It is sort of interesting that the locally assigned variable, itself dead and gone, lives on, as it were, in the Group2D.

    When I was dreaming about being able to iterate through a Group2D and change the BorderColor attribute of each member, I thought that it was a feature that if one of those members was, in fact, a Group2D itself, it would cause no problem. Since Group2D's have a BorderColor attribute, however meaningless, you could assign a color to it and nothing would happen and no error would be generated.

    Indeed, if you iterate thought the "parallel" array that you perhaps have created, you can do the simple BorderColor assignment without worrying about whether that particular element was, in fact, itself a Group2D. If it actually is one, no error is generated and nothing "happens". So in this context, you can consider the fact that a Group2D can be assigned a BorderColor is a convenient feature.

    Reader beware: I do not have much experience with all of this. I am relating only what I believe I have seen. I cannot find most of this in the Documentation so I am just sharing what are my impressions.

  12. Robert L

    May 17 XDC Speakers Federal Way, WA (Seattle Area)
    Edited 2 weeks ago

    Sub BorderColors(Extends theGroup As Group2D, Assigns theBorderColor as Color)

    Karen, I am confused about the "Assigns" word. Is that supposed to be there?

    Forget it. I just need to do more experimentation. I don't see it in the examples under Xojo Extends documentation, but I see some examples elsewhere on the forum that seem to have it.

  13. Paul L

    May 18 Xojo Inc, Third Party Store
    Edited 2 weeks ago

    @RobertLivingston You can find out how many Object2D's exist in the Group2D collection with the Count property. But you cannot iterate through them one at a time to change a property like BorderColor. From the Group2D itself, you have no access to the Object2D's inside. You can remove one at a specified position (RemoveObjectAt). But you cannot, as best I can tell, find out anything about the Object2D at any given position much less change an attribute of one.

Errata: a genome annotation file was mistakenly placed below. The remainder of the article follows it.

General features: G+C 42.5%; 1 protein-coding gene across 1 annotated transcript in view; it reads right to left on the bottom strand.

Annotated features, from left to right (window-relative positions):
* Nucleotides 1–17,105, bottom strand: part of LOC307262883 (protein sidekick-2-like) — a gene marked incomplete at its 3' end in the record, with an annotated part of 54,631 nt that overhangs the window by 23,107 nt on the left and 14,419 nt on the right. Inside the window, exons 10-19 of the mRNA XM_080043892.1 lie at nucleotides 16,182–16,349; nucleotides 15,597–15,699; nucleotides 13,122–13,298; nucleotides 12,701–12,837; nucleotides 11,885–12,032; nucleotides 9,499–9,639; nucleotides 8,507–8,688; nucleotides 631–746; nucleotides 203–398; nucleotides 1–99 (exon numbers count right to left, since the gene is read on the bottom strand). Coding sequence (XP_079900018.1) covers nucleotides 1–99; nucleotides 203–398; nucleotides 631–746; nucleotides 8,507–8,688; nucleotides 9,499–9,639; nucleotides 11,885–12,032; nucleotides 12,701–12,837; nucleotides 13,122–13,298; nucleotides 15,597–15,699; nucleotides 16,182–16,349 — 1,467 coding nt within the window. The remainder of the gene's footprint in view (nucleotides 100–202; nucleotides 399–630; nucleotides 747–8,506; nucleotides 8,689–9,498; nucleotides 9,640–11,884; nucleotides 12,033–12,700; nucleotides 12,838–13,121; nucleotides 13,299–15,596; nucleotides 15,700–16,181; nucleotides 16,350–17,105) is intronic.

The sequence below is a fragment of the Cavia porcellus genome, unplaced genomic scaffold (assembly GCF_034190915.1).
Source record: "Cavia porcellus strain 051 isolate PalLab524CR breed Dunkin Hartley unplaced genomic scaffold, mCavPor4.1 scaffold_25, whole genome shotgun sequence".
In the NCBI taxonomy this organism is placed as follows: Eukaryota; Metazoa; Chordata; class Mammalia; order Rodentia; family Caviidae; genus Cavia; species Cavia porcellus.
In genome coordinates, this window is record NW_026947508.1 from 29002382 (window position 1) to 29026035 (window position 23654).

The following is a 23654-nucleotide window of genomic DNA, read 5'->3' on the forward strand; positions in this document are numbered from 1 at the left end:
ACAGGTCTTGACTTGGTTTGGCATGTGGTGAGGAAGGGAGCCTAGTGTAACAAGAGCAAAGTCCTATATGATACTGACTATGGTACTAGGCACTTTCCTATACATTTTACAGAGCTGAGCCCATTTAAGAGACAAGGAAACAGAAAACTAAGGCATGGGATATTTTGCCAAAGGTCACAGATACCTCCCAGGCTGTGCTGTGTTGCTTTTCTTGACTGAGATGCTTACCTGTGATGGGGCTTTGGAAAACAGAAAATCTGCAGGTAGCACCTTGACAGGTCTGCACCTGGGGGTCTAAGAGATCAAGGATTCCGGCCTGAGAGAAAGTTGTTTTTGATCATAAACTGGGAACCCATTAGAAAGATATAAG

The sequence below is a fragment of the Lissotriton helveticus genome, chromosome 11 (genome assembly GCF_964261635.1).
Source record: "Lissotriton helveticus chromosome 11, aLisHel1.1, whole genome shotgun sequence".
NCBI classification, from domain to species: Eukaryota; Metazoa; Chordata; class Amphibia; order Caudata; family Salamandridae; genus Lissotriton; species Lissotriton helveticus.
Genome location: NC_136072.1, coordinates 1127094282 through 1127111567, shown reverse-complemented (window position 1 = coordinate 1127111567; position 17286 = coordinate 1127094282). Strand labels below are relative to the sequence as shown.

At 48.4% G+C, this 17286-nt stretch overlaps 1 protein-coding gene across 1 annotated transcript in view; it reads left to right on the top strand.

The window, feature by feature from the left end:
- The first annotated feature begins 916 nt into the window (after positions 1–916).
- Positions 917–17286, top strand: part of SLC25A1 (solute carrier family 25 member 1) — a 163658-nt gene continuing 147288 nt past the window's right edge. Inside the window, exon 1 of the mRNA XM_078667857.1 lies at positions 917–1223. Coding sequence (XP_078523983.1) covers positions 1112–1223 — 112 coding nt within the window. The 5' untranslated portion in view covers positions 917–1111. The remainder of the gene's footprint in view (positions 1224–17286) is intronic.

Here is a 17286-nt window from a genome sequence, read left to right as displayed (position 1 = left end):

It looks like the Group2D.Item method does this.

    @RobertLivingston I don't see it in the examples under Xojo Extends documentation,

    Extends and Assigns are two different things. Extends lets you create a method that appears to belong to a class. Assigns lets you assign a value to a method which is actually passed as a parameter.

  14. Karen A

    May 18 Testers

    @Paul L It looks like the Group2D.Item method does this.

    It does

    That is how you traverse the tree to do things like change the included Object2D properties.

    -Karen

  15. Robert L

    May 18 XDC Speakers Federal Way, WA (Seattle Area)

    If you are willing to expose your ignorance, you can get an awful lot of help on this forum. I really appreciate the help of those who volunteer it. One of the problems I have as a solo programmer is that I sometimes find the most contorted ways of doing something and then sticking with it for years because I am unaware of some shortcut. I don't understand why I never "saw" Item and instead tried to reinvent it.
    Thanks, Paul & Karen.